Follow-up: Why JavaScript and PHP rule the web

The Reddit discussion of my earlier post “Why JavaScript and PHP rule the web” had good comments and made me wonder a bit more about the subject.

There are two comments of mine that I think are worth enough to put up on the blog, even if it is for being bashed by the internet, as it adds more substance to my opinion.

“pinnr” reminded me that both languages has lot of flaws, and I agree. But why no substitute won so far? That’s my comment for it:

That’s a good point. PHP and JS are full of “gotchas”. It makes me wonder, why no other languages have replaced them already?

Maybe if a new language can be as permissive and flexible as JS and PHP are, use an easy to understand flow (both are basically an infinite interactive loop) and adds more “sanity” to it, then it could win. The problem could be that new languages tries to be saner and stricter at the same time, and the web doesn’t like the stricter part. Does it make sense?

From “aslate” comments, I believe some people thinks that WordPress plugin system is just an example of a well defined API, and has no relation to PHP itself, as it could be made in any other language. I do believe that almost any high level language can be used to build a plugin system, but not as flexible as PHP would (or other languages that uses the “Assumption Inversion Principle”). That’s my answer to it:

Types, imports and modules enforce too much for the web. That’s my point of view.

By using only assumptions in your code, you don’t care how those assumptions are met, you just believe they will be somehow. It is like Dependency Injection, but at a more granular level.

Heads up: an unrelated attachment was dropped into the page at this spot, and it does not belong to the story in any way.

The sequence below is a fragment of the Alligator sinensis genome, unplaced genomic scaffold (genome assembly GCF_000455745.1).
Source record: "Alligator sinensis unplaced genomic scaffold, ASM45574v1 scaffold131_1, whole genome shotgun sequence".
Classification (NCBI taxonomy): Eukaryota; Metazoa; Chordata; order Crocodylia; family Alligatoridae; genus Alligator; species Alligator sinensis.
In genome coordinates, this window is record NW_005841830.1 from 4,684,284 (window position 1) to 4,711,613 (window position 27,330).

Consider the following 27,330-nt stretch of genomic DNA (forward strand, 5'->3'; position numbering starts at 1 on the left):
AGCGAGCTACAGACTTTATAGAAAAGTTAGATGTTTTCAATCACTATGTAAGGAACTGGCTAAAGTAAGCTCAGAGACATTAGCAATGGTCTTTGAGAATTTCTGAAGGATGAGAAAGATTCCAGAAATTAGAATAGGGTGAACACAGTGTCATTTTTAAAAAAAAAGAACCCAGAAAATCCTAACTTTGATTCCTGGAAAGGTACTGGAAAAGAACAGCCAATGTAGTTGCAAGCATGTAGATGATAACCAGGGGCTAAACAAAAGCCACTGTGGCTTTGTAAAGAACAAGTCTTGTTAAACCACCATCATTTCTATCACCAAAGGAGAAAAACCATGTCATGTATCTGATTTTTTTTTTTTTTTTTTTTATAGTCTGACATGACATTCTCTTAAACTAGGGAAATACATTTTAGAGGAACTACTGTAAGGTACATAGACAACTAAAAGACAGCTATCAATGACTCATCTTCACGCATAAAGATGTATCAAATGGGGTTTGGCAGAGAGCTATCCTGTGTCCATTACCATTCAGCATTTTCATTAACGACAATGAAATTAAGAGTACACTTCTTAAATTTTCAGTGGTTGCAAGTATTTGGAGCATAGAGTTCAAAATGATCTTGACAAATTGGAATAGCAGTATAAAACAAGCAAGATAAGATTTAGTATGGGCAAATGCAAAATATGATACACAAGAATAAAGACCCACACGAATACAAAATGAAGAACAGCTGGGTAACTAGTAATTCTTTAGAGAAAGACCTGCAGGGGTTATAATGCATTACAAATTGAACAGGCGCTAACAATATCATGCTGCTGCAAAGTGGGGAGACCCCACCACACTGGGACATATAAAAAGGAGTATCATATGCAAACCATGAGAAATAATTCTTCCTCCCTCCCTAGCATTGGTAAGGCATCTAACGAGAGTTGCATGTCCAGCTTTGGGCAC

Writing a single piece of plugin code that works on multiple versions of WordPress, leveraging new functionality when available is as simple as checking if a function exists (inspecting the environment) and adapting.

Imagine that JS used modules from the very start. A lot of libraries would have require('jquery') to only ever use a minor subset of it. This is where “assumptions” shine, you only pay for the exact subset of assumptions you make, and your code believes they would be fulfilled somehow.

jQuery has alternatives, underscore.js has alternatives, Backbone.js has alternatives. If each module selected one that better fits its need and you end up using those modules, you would end up with a bunch of duplicated JS functionality in your final product.

That’s the main point: when you require/import/etc something. You are locking your code with a preset selection that you made for whatever reason, and you are forbidding others to change that. There are plenty of reasons that other developers would want to change that selections (e.g. add a cache layer, only use a subset for space constraint reasons, completely mock it out for testing, use a proxy pattern to delegate things for a remote service, …).

Coming up with an API that fits every need is completely impossible. IMHO it is better that each code use assumptions about its dependencies, the same way a JS or a PHP function use assumptions about its arguments.

So, what I’ve called as Assumption Inversion Principle may have a 1:1 relation with duck typing of variables, but taken to the module level.

I like how a single function in JavaScript can be used in any type of object, as long as it has some properties that are assumptions of the function itself. Don’t you?

If you are an advocate of duck typing, why not advocate a “duck typing of dependencies”? What is the fundamental differences that I am missing here?


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